Nationally, diners spend an average of $36.40 per person at a restaurant. New York City and Boston spend above the national average, with $46.14 in NYC and $41.54 in Boston.
Philadelphians continue to be the highest tippers with an average 20.3% tip, up from 19.9% in 2015. Diners in Denver and Washington D.C. also show their server extra appreciation by tipping 19.5% and 19.2%, respectively, surpassing the national average tip of 18.1%. As restaurateurs experiment with eliminating tips in favor of higher menu prices, 43% nationally say they support it and hope it catches on, while 33% “hate it”. Diners in New Orleans are opposed to it the most (42%), followed by those in Miami and Charleston (40%).
For most of those surveyed, the days of dialing a restaurant to make a reservation are over. 57% report making restaurant reservations via internet and 25% make reservations with the touch of a finger on mobile dining apps. Diners in Washington D.C. seem to avoid calling at all costs as 77% say they make reservations online.
There’s no shame in browsing social media and double tapping restaurant and food pictures. Among diners who browse food photos on social media (53%), 75% say they have actually picked a place to eat based on shared food photos.
Dining out is not without its irritations. Nationally, diners reported noise is the most bothersome at 24%, followed by service (23%), crowds (15%), high prices (12%), and parking (10%). Restaurant furniture and style may also be annoying to diners. 70% of those surveyed say they are “over” backless chairs and stools.
As far as dining deal breakers, the survey revealed 36% of diners are turned off by a cash-only policy. Other deal breakers include sitting at communal tables (33%), an inflexible no-substitution policy (27%), and a strict reservation-only policy (19%).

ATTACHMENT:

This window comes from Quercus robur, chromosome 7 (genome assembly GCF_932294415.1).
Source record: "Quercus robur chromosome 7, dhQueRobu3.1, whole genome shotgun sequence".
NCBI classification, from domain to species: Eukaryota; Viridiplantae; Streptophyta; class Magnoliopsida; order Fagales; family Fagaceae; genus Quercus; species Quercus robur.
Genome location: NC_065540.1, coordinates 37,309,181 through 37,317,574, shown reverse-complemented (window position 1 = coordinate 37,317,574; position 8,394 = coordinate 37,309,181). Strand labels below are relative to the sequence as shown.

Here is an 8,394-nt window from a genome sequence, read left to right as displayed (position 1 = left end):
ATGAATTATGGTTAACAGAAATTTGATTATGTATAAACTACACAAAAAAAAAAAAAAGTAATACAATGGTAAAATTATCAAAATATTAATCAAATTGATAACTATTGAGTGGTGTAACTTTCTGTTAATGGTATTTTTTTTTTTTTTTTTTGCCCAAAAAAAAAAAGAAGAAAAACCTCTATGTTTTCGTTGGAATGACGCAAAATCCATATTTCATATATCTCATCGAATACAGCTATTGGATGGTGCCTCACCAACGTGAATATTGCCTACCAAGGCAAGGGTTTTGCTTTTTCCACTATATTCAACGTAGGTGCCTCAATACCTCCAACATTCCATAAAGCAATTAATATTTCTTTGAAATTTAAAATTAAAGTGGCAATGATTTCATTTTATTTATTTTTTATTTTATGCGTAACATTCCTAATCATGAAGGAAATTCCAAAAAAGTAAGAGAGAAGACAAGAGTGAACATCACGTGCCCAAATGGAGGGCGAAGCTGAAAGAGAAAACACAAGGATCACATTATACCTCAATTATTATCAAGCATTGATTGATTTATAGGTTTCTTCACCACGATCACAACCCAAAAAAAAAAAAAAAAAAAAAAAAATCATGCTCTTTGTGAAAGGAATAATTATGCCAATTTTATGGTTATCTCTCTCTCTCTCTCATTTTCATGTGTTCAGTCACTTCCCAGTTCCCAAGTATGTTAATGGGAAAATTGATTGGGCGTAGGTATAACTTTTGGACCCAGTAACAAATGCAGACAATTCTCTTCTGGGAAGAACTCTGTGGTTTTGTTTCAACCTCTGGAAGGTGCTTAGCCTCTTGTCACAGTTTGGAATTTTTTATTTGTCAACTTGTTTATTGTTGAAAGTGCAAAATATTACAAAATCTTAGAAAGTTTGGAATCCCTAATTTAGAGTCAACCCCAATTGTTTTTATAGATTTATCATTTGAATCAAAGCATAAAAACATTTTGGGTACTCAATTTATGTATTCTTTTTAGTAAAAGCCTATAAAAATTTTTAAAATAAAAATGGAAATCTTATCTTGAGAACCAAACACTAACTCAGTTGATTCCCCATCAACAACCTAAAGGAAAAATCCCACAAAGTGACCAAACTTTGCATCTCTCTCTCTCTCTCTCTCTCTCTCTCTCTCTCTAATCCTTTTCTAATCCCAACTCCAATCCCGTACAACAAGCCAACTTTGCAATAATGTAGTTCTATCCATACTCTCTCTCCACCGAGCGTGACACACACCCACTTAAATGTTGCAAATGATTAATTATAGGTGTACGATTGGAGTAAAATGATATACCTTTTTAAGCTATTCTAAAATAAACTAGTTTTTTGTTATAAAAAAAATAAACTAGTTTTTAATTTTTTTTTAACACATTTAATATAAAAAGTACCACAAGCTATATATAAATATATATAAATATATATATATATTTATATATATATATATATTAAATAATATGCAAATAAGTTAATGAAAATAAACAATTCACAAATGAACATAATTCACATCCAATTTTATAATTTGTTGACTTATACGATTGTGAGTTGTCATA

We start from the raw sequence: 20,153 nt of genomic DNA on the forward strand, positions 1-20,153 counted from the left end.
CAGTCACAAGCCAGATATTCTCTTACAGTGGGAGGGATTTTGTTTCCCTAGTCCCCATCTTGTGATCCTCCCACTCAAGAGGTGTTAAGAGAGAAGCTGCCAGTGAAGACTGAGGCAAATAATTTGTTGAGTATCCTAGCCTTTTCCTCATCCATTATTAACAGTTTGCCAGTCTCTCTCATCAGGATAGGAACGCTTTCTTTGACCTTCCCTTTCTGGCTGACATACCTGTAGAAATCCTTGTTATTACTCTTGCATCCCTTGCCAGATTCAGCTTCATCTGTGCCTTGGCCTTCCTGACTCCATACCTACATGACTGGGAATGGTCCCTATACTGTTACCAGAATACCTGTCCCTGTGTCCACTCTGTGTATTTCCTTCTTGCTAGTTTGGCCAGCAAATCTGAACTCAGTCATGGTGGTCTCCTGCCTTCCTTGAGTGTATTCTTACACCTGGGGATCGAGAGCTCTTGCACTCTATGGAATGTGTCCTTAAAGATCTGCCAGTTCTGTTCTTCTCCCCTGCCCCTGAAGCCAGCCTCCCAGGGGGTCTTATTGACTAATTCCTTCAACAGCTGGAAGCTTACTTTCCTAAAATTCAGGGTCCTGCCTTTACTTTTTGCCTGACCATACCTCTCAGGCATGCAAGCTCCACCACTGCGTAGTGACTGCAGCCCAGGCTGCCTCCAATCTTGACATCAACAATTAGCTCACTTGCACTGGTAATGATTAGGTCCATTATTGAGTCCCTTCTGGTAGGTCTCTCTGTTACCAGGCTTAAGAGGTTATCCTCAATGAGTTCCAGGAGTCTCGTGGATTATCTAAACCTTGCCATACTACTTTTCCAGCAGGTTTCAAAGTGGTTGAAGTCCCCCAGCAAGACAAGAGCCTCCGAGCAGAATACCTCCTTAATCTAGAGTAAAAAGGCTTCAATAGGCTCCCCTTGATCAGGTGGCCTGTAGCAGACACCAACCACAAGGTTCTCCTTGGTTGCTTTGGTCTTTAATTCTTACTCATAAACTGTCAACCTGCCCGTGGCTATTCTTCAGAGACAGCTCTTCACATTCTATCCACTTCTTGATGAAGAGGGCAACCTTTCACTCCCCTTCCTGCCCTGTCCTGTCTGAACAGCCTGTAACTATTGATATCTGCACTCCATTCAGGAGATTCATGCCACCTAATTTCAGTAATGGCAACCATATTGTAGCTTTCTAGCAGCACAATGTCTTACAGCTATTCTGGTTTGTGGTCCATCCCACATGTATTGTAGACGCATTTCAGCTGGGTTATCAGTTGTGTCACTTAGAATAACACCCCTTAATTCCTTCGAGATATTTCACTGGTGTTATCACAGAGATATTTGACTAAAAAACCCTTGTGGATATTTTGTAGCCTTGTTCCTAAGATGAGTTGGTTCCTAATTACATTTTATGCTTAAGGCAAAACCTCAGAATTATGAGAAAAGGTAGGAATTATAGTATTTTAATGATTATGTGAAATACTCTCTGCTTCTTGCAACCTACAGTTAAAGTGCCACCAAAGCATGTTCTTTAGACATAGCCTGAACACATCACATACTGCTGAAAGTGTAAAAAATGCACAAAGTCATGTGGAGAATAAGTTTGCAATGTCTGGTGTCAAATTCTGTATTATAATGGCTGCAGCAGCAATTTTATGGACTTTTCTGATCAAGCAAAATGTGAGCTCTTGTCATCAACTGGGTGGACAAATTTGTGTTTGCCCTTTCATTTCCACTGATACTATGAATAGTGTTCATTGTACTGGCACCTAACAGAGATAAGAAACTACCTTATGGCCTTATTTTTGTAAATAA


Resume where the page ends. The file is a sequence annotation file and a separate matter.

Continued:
Vacation is the perfect time to indulge in local cuisine. 56% of diners surveyed say they have or would eat multiple lunches or dinners during a trip to squeeze in all of the locale’s must-try dishes. Overwhelmingly, 70% of Honolulu residents have done this or would do it, followed by foodies in NOLA (65%) and Austin (64%). Some would even go the distance to travel for a good meal. 54% of diners said they would travel up to 30 minutes, 20% said a few hours, 13% would make a weekend drive, and 13% would go the farthest and jump on a plane or plan a vacation around a “must try” dish. Diners in Orlando are the most willing (31%) to travel a few hours, followed by Chicago and Nashville at 25%.
For some, a full phone battery is essential for keeping up-to-date on all food news. 56% of New York patrons have or would ask to charge their phone in a bar or restaurant, compared to the national average of 45%. Diners in Detroit and Seattle are less concerned with bothering staff about their phone batteries as 64% say they would not ask to charge their phones in a restaurant or bar.
Most diners aren’t willing to shell out some dough to get into a popular restaurant. 72% said they would not pay for a hard-to-get reservation, while there are some willing to do whatever it takes for the hottest seat in town. 20% of those surveyed said they would pay for a hard-to-get reservation and 8% said they have done it.
According to surveyors, honesty is typically the best policy. 81% of diners said they would never lie about it being a special occasion for a restaurant freebie, while a cool 10% have told a little white lie. Honolulu is the most daring as 28% of diners claimed they have or would lie about a special occasion to get something for free.
For more information on this year’s dining trends, and to find the best places to eat near you, visit Zagat.com.
Posted by: Tiffany Herklots, Zagat